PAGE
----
The Care and Feeding of ASU Employees

A Remedial Primer for ASU Administrators
(with reading assignments)


Kip Tindell of The Container Store calls it an “employee-first culture”:


Richard Branson of Virgin says to “Put your staff first, your customers second, and your shareholders third”:


These and other successful leaders clearly know something that Richardson Hall does not.

The principle that drives their success is neither a new concept nor a complex one. It’s no secret sauce. It’s the simplest principle in the world, and it applies equally to all organizations, be they large or small, profit or nonprofit (not advocating the corporate model for higher education here!):

As an administrator, you don’t interface with customers (or students) on a daily basis; your employees do. Focus on treating your people well, and your people will achieve amazing things in support of your organizational mission. Your people are not an expense; they are your greatest asset, an asset to be invested in. This is a lesson well understood and successfully leveraged by many organizations.

An even more direct translation for higher education, in case it’s needed for ASU administrators: Faculty and staff engage every day with students; you do not. And research has repeatedly confirmed that student retention is directly supported by meaningful, individual student relationships with university personnel. Focus your energy on taking care of your faculty and staff, and they’ll then be able to focus on taking care of our students. Simple!

Unfortunately, Richardson Hall has instead been locked into a decades-long practice of holding its people down in a permanent state of economic and motivational deprivation while continually ordering them to just somehow do “more better with less”. This is no minor problem. This is the very reason why Adams State is failing as an institution. This is the very reason why Adams State is failing its students.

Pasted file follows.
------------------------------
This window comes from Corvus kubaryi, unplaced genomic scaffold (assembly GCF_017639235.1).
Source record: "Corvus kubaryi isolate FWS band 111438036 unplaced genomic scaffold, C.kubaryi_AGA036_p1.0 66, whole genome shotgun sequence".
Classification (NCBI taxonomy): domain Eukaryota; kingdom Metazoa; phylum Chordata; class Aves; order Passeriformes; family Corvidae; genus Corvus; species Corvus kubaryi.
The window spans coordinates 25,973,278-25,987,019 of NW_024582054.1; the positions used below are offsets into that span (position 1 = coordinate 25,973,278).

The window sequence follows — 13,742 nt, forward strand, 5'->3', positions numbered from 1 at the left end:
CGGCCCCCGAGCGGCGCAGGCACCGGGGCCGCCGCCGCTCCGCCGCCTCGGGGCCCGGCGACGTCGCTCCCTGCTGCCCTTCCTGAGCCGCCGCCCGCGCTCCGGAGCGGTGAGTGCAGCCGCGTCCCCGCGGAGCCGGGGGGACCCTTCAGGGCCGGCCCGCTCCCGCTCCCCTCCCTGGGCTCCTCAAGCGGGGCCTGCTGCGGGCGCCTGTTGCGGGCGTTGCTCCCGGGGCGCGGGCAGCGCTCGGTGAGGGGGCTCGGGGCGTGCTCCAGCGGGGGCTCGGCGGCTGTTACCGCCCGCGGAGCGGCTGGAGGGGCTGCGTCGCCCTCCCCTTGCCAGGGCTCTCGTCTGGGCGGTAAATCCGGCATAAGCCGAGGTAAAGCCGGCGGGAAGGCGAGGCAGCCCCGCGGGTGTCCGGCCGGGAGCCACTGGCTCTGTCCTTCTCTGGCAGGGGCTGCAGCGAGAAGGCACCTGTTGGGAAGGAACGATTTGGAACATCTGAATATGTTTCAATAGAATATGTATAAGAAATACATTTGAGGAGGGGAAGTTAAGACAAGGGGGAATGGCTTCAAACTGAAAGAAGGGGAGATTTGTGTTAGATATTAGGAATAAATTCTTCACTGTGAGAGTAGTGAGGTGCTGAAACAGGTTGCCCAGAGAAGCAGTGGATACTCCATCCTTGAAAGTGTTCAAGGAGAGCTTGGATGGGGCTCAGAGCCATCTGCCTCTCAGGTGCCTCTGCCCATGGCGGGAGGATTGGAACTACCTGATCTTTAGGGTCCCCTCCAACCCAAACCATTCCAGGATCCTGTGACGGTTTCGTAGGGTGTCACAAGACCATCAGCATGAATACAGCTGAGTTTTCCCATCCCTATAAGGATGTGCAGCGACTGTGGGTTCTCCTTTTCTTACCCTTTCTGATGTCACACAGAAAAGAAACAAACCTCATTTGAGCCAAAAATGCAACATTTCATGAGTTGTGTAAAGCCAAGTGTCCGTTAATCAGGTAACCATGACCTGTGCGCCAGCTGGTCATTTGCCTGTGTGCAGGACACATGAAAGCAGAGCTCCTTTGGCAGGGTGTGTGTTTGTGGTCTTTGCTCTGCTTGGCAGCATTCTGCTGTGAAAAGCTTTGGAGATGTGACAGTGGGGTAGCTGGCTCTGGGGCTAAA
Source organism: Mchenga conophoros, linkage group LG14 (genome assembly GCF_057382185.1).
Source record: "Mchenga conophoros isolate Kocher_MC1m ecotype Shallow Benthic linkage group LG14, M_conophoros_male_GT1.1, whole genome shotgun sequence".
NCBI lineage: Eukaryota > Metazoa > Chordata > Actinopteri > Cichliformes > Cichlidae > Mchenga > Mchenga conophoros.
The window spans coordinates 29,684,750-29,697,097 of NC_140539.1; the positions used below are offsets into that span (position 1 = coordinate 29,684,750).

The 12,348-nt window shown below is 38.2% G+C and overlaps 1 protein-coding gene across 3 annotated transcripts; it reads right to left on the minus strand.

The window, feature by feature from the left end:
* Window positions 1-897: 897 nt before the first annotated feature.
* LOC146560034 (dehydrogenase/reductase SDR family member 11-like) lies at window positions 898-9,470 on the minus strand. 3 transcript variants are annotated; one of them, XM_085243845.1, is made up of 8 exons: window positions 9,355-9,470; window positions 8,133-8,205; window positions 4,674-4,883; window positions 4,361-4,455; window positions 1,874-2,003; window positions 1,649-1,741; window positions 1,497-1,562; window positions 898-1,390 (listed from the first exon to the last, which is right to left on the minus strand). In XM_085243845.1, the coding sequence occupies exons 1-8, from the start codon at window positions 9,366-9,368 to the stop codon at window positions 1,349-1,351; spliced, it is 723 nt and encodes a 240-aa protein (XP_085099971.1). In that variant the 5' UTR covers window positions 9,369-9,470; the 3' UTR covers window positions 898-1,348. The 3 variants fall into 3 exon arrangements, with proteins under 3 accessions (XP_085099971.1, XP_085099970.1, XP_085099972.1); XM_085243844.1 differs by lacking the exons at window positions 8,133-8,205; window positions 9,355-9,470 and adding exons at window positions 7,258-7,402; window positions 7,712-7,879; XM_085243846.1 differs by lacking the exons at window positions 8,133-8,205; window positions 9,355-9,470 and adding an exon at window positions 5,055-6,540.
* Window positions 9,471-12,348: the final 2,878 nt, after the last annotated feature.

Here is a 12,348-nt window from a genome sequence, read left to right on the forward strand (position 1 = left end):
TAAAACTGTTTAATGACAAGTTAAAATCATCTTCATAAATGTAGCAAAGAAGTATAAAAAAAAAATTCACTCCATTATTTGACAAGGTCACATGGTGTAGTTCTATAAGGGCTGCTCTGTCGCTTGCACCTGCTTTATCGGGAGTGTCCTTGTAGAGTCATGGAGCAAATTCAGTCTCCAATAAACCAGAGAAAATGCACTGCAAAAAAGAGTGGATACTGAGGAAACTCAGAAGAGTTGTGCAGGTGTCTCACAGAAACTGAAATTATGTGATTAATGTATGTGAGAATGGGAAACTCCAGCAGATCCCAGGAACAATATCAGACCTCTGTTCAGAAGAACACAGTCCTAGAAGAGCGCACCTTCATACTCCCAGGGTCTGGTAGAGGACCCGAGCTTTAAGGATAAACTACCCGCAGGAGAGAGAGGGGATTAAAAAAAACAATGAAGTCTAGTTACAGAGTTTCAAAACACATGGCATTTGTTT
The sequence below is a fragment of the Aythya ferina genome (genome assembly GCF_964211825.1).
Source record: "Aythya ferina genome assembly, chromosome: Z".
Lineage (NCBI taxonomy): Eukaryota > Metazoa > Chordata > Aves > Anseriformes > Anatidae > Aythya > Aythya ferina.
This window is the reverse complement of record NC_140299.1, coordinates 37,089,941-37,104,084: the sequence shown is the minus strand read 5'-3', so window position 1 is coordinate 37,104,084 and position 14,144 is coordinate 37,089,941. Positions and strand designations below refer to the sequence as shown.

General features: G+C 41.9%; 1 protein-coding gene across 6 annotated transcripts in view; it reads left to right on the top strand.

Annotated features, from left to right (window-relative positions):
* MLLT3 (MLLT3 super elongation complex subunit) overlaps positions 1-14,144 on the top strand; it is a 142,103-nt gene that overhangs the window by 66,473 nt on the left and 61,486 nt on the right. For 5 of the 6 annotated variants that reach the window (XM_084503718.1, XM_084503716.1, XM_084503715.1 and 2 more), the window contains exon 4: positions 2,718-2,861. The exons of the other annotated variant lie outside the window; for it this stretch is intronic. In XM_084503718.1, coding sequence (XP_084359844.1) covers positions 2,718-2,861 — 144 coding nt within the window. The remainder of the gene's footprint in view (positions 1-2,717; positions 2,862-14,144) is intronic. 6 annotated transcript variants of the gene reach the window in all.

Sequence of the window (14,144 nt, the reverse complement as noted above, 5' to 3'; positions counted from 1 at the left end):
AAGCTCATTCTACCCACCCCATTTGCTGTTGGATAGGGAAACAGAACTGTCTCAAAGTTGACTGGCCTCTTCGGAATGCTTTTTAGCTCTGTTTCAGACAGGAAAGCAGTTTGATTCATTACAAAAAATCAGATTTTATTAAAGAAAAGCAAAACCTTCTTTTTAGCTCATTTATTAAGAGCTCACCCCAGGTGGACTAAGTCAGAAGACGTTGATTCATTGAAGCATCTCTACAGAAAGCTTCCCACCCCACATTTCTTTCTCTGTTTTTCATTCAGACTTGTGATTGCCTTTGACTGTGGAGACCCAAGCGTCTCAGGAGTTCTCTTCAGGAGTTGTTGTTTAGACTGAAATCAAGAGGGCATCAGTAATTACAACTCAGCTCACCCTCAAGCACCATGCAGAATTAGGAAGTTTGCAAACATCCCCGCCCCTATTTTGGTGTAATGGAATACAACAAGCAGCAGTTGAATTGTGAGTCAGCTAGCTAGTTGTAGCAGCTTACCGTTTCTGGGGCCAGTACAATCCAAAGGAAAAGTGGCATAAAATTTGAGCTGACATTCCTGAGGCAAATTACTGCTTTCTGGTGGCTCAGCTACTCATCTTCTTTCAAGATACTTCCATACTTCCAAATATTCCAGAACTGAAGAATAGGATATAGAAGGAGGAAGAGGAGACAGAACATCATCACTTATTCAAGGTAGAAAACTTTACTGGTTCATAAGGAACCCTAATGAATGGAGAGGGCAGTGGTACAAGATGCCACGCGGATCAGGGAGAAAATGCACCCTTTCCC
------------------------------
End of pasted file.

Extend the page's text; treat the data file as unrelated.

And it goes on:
As ASU employees, we have all at one time or another been urged to keep our focus on the students, to focus on recruitment, retention, and engagement. In a recent campus-wide email entitled “Budget Update”, we were all told that “we should all be thinking about ways we can help, as enrollment is a part of all our jobs.” These exhortations from Richardson Hall may be well-intended but are profoundly misguided and reveal a leadership with little to no understanding of what actually drives successful organizations.

Successful organizations have vibrant organizational cultures with happy, engaged employees. There is a direct and strong correlation between employee satisfaction and customer satisfaction. Vibrant organizational cultures cannot come about when the people who make up that culture are not valued, appreciated, or cared for. And it is an organization’s leaders who either create or hinder organizational culture.

Make no mistake: There are pockets of great cultures at Adams State, but they exist in spite of Richardson Hall, not because of it. And many of these flowering subcultures, intentionally or otherwise, are under direct assault by Richardson Hall.

This commentary is intended as a primer for ASU administration, and includes some recommended reading. Remedial homework, if you will.

Recommended Reading #1 for Richardson Hall: McGregor, L., and Doshi, N. (November 25, 2015). How company culture shapes employee motivation. Harvard Business Review.

Summary: Research shows that there are six primary reasons why people work. Three of these motivating factors increase employee performance, while three of them hinder it. The three positive motives are directly connected to one’s work and directly contribute to an individual’s sense of identity: